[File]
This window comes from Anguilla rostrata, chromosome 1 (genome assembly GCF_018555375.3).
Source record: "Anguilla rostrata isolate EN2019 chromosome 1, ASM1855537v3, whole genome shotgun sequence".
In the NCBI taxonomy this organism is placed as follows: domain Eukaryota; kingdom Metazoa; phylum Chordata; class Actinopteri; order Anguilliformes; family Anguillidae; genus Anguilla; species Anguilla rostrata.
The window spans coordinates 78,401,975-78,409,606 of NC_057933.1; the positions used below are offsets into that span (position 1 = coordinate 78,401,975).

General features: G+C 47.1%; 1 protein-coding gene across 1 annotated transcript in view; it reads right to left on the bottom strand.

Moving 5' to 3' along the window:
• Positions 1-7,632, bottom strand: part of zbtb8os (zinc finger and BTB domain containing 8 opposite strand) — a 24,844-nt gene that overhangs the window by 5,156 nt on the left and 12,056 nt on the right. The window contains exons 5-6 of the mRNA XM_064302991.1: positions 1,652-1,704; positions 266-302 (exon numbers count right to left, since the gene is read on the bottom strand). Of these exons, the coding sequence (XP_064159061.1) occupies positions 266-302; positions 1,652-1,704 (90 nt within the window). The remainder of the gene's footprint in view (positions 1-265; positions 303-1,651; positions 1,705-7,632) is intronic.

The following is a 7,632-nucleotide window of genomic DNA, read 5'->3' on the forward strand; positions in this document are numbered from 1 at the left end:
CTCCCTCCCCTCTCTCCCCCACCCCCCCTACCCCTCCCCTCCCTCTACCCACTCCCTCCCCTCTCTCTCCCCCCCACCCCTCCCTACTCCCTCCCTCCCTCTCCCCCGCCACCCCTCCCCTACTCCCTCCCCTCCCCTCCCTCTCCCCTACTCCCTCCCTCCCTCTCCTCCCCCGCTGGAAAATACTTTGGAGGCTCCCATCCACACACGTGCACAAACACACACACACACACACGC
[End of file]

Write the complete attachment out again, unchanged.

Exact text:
This window comes from Anguilla rostrata, chromosome 1 (genome assembly GCF_018555375.3).
Source record: "Anguilla rostrata isolate EN2019 chromosome 1, ASM1855537v3, whole genome shotgun sequence".
In the NCBI taxonomy this organism is placed as follows: domain Eukaryota; kingdom Metazoa; phylum Chordata; class Actinopteri; order Anguilliformes; family Anguillidae; genus Anguilla; species Anguilla rostrata.
The window spans coordinates 78,401,975-78,409,606 of NC_057933.1; the positions used below are offsets into that span (position 1 = coordinate 78,401,975).

General features: G+C 47.1%; 1 protein-coding gene across 1 annotated transcript in view; it reads right to left on the bottom strand.

Moving 5' to 3' along the window:
• Positions 1-7,632, bottom strand: part of zbtb8os (zinc finger and BTB domain containing 8 opposite strand) — a 24,844-nt gene that overhangs the window by 5,156 nt on the left and 12,056 nt on the right. The window contains exons 5-6 of the mRNA XM_064302991.1: positions 1,652-1,704; positions 266-302 (exon numbers count right to left, since the gene is read on the bottom strand). Of these exons, the coding sequence (XP_064159061.1) occupies positions 266-302; positions 1,652-1,704 (90 nt within the window). The remainder of the gene's footprint in view (positions 1-265; positions 303-1,651; positions 1,705-7,632) is intronic.

The following is a 7,632-nucleotide window of genomic DNA, read 5'->3' on the forward strand; positions in this document are numbered from 1 at the left end:
CTCCCTCCCCTCTCTCCCCCACCCCCCCTACCCCTCCCCTCCCTCTACCCACTCCCTCCCCTCTCTCTCCCCCCCACCCCTCCCTACTCCCTCCCTCCCTCTCCCCCGCCACCCCTCCCCTACTCCCTCCCCTCCCCTCCCTCTCCCCTACTCCCTCCCTCCCTCTCCTCCCCCGCTGGAAAATACTTTGGAGGCTCCCATCCACACACGTGCACAAACACACACACACACACACGC